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. Last Updated: 07/27/2016

Loopholes Closed On Import Tariffs

The government revised tariffs on imports of television sets, videocassette recorders and poultry as of Tuesday as part of a broad attempt to overhaul the customs system.

"The idea is to close the loopholes used to import one type of goods under the cover of another," said Alexei Savinkov, spokesman for the State Customs Committee, on Tuesday.

Import duties on poultry were lowered from 30 percent to 25 percent, but must be no less than 0.2 euros (18 cents) per kilogram; duties on television sets remained at 20 percent to 30 percent, but the lowest levy per unit was lowered about 30 percent.

The Cabinet is scheduled to meet Sept. 7 to discuss a reform of the customs system, including introduction of a four-tier grid instead of an existing complicated seven-grade scale.

Separately, Deputy Prime Minister Alexei Kudrin said Tuesday that customs accounts, which are now held by commercial banks, will be transferred to the State Treasury by November.

Accounts of the Central and Northwestern Customs, which account for 50 percent of total customs payments, will be transferred from MDM Bank, Rosbank, Alfa Bank and Baltuneximbank by mid-October this year, said Kudrin.

The major idea underlying the government?s move to introduce new duties on poultry and electric appliances this week is to improve collection of duties, closing existing loopholes in the legislation without making broad changes to the way in which customs work.

"Today?s changes will have administrative impact only and are not intended to revamp the major principles of the customs policy," said Igor Yusin, head the division of the Ministry of Economic Development and Trade that is to submit the draft proposal to the government in September. "These major issues will be discussed in September."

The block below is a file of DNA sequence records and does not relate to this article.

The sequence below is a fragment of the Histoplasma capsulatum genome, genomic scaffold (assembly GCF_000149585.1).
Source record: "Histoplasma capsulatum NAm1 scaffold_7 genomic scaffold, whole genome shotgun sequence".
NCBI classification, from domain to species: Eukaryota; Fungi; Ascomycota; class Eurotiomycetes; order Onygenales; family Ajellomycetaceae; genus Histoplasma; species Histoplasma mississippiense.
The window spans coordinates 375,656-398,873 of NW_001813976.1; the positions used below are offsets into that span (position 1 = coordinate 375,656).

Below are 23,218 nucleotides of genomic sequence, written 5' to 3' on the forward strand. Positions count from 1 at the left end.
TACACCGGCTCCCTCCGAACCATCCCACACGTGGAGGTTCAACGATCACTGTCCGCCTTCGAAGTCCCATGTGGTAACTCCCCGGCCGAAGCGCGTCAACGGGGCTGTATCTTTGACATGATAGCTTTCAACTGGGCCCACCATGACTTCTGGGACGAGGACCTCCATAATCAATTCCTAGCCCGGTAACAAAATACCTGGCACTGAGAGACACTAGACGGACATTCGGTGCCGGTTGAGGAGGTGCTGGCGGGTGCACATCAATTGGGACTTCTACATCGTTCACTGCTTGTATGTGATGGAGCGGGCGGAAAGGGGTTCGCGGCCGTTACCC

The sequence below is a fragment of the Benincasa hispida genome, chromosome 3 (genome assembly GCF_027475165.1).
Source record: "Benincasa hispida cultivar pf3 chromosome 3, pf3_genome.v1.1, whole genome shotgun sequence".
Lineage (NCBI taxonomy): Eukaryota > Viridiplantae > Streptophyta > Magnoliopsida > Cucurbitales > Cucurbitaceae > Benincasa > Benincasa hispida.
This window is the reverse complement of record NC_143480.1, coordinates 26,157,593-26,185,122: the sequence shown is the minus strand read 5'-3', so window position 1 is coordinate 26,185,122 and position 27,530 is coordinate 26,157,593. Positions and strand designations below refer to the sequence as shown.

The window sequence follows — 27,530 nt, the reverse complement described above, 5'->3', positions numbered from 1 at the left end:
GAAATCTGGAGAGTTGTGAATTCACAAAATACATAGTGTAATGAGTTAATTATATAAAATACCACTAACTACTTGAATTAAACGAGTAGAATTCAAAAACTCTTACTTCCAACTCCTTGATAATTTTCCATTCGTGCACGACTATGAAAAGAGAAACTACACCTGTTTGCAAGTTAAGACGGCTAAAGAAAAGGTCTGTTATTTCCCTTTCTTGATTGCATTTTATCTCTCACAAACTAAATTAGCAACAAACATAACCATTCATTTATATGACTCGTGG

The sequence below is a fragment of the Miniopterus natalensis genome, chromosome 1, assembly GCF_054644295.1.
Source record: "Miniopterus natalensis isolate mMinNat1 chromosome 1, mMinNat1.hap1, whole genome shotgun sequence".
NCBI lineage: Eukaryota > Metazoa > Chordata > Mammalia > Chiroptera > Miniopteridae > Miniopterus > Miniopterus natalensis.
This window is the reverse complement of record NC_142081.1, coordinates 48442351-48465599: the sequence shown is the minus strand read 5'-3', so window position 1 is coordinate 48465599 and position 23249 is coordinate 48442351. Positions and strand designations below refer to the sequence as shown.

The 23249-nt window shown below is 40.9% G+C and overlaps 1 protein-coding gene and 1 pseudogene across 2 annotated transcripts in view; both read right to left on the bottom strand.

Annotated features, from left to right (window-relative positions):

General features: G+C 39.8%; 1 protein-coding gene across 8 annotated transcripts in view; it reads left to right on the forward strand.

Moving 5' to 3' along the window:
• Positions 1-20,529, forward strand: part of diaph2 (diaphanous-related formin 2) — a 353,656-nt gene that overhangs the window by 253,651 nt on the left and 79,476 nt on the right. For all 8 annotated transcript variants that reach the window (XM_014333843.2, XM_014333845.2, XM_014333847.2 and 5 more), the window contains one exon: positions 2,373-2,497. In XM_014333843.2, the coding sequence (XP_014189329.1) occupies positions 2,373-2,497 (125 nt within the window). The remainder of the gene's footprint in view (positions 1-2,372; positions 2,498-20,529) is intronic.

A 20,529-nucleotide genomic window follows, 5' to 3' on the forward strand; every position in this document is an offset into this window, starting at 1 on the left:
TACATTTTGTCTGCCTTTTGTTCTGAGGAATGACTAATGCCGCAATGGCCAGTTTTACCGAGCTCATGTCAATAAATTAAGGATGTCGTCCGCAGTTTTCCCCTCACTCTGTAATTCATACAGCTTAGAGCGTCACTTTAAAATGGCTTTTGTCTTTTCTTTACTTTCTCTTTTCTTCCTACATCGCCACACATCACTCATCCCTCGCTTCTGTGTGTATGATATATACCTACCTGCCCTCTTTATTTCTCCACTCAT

Many private businesses importing goods have been registering them with the customs committee under different categories to pay lower customs tariffs.

"Such practices will continue until the government decides to put an end to them," said Alexander Milyavsky, board member with Moscow-based television manufacturer Rubin, which was the first local company to restart production in 1997.

Local production of television sets fell more than 10 times to a meager 317,000 last year, down from a peak of 4.8 million in 1985.

Most independent market surveys show that 9 out of 10 imported televisions sets enter the country under tax-avoiding schemes.

"I think the real figure is 10 out of 10," said Milyavsky.

Until Tuesday, importers of poultry had to pay 5 percent to 30 percent import duties, depending on the type of imported meat. Importers of chicken legs will now pay 25 percent instead of 30 percent.

The government started to lower duties charged on imported poultry in spring this year, effectively bringing taxes down to about half of the value of the goods from more than 100 percent. One ton of poultry fetches $500 on foreign markets.

"It looks like they are making small adjustments, moving in the right direction," said Pavel Anfalov, general director of major chicken-meat importer Soyuzkontrakt. "I hope this is the last in a string of changes because the market needs to readjust every time regulations change."

Meat producers said that introduction of one duty on imports of all kinds of meat will not have a drastic effect on their operations.

"But if the government simplifies the customs system, we might consider buying meat on foreign markets ourselves," said a Moscow-based meat factory official, who declined to be named. "So far, we have left such operations to wholesalers."

Many meat producers switched to local and Ukrainian supplies after the 1998 ruble devaluation.

For example, the Campomos factory increased the local share of its meat supplies to 90 percent from about 10 percent two years ago.

The government?s decision to revamp the customs system could have a major effect on textile makers and the automobile industry, both of which benefit from prohibitive import duties.

But even though duties will be lowered on several categories of goods, government economists expect revenues to grow.

Alexander Kushnarenko, a department head with the Economic Development and Trade Ministry, said earlier this week in an interview with Vremya Novostei newspaper that lowering customs duties on poultry by 10 percent usually increases customs revenues by 20 percent and vice versa.

Preliminary estimates made by the ministry show that revenues from customs duties would grow 20 percent from the current level of $7.6 billion a year, about a third of the government?s total revenues, after the customs reform is carried out.